M4.7 solar flare, G1 storm We have had a quiet summer when it comes to space weather but our Sun is starting to kick into a higher gear right as autumn approaches for us on the northern hemisphere. Space Weather Live Go to SourceRead More →

C3.0 solar flare with earth-directed CME Sunspot region 2859 produced a long duration C3.0 solar flare yesterday which launched a coronal mass ejection into space. The plasma cloud has a good chance to impact our planet in a few days time. Space Weather Live Go to SourceRead More →

First X-class solar flare of Solar Cycle 25 An X-class solar flare (R3-moderate) has just peaked! The maximum measured X-ray flux was X1.59 to be precise and the solar flare peaked at 14:29 UTC. Sunspot region 2838 is the source of this eruption. The solar flare seems fairly impulsive and due to the location of the sunspot region, any ejecta is unlikely to be earth-directed. Space Weather Live Go to SourceRead More →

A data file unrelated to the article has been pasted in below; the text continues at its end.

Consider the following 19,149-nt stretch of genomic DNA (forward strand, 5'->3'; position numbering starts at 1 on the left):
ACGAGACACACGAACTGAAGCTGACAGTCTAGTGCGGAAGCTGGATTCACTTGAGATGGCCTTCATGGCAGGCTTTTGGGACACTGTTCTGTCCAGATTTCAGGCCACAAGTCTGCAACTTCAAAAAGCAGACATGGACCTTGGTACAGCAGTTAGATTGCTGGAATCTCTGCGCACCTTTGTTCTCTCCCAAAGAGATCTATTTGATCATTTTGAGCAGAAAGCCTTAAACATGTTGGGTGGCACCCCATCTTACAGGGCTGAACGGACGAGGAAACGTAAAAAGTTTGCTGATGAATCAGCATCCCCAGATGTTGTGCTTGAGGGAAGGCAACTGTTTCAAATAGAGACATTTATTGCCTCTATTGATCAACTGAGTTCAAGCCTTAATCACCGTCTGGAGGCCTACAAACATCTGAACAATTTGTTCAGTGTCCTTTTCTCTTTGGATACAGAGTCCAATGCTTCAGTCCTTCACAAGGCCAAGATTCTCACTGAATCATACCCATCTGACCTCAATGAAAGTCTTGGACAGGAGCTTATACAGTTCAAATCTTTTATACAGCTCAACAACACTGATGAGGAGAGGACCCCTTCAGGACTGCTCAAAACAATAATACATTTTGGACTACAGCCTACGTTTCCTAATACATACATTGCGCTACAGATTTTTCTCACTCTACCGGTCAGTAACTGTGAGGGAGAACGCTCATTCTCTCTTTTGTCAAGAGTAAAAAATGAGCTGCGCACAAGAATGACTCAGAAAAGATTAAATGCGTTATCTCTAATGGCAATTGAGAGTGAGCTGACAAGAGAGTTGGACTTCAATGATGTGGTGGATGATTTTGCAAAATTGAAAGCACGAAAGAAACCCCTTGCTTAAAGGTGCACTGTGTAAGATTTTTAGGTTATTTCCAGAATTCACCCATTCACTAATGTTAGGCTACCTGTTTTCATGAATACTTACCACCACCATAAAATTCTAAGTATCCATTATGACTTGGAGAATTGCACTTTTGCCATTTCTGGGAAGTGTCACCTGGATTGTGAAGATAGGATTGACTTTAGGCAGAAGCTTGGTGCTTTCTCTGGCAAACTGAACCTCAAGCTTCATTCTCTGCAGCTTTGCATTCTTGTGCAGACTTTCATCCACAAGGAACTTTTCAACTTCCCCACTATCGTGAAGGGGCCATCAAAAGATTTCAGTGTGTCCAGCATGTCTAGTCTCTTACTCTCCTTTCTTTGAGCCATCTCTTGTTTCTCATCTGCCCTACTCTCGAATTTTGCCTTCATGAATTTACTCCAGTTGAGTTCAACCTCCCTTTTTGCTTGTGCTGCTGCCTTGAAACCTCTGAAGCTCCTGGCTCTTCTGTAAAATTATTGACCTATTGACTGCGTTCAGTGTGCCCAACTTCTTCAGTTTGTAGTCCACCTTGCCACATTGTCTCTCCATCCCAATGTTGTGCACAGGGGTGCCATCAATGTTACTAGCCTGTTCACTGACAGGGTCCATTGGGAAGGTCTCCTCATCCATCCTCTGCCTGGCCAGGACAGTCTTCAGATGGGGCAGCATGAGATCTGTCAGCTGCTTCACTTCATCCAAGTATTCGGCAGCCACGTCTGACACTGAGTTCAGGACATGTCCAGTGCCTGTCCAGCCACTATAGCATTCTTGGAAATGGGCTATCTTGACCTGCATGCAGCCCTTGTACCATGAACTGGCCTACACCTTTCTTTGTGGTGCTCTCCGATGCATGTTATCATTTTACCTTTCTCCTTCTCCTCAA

M flares, G2 geomagnetic storm watch Our Sun has been moderately active the past few days! Sunspot region 2824 produced numerous C-class events and three M-class solar flares during the past few days. An M1.4 solar flare on Saturday, 22 May was the strongest solar flare it produced. A couple of these C and M-class solar flares were eruptive and produced coronal mass ejections which could have an earth-directed component. Space Weather Live Go to SourceRead More →